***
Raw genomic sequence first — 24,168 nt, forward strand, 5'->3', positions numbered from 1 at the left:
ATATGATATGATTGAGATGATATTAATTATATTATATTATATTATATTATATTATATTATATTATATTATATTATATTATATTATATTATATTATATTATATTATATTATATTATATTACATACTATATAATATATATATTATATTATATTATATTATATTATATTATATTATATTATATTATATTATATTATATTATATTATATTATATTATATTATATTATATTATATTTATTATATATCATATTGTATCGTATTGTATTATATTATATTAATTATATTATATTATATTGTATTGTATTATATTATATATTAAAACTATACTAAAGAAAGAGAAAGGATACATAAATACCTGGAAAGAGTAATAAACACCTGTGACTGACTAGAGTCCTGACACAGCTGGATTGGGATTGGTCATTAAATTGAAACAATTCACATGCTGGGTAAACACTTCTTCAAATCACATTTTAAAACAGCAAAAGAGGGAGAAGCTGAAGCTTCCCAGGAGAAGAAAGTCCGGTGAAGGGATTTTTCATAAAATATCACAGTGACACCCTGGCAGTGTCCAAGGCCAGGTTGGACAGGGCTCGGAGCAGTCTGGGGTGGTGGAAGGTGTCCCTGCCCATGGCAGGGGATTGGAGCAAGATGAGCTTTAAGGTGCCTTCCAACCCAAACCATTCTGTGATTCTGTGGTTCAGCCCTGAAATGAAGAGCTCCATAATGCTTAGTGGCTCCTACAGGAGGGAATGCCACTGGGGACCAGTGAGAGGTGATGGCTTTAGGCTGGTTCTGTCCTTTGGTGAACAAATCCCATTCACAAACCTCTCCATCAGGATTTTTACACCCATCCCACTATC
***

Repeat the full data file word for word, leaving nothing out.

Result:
Raw genomic sequence first — 24,168 nt, forward strand, 5'->3', positions numbered from 1 at the left:
ATATGATATGATTGAGATGATATTAATTATATTATATTATATTATATTATATTATATTATATTATATTATATTATATTATATTATATTATATTATATTATATTATATTATATTATATTACATACTATATAATATATATATTATATTATATTATATTATATTATATTATATTATATTATATTATATTATATTATATTATATTATATTATATTATATTATATTATATTATATTTATTATATATCATATTGTATCGTATTGTATTATATTATATTAATTATATTATATTATATTGTATTGTATTATATTATATATTAAAACTATACTAAAGAAAGAGAAAGGATACATAAATACCTGGAAAGAGTAATAAACACCTGTGACTGACTAGAGTCCTGACACAGCTGGATTGGGATTGGTCATTAAATTGAAACAATTCACATGCTGGGTAAACACTTCTTCAAATCACATTTTAAAACAGCAAAAGAGGGAGAAGCTGAAGCTTCCCAGGAGAAGAAAGTCCGGTGAAGGGATTTTTCATAAAATATCACAGTGACACCCTGGCAGTGTCCAAGGCCAGGTTGGACAGGGCTCGGAGCAGTCTGGGGTGGTGGAAGGTGTCCCTGCCCATGGCAGGGGATTGGAGCAAGATGAGCTTTAAGGTGCCTTCCAACCCAAACCATTCTGTGATTCTGTGGTTCAGCCCTGAAATGAAGAGCTCCATAATGCTTAGTGGCTCCTACAGGAGGGAATGCCACTGGGGACCAGTGAGAGGTGATGGCTTTAGGCTGGTTCTGTCCTTTGGTGAACAAATCCCATTCACAAACCTCTCCATCAGGATTTTTACACCCATCCCACTATC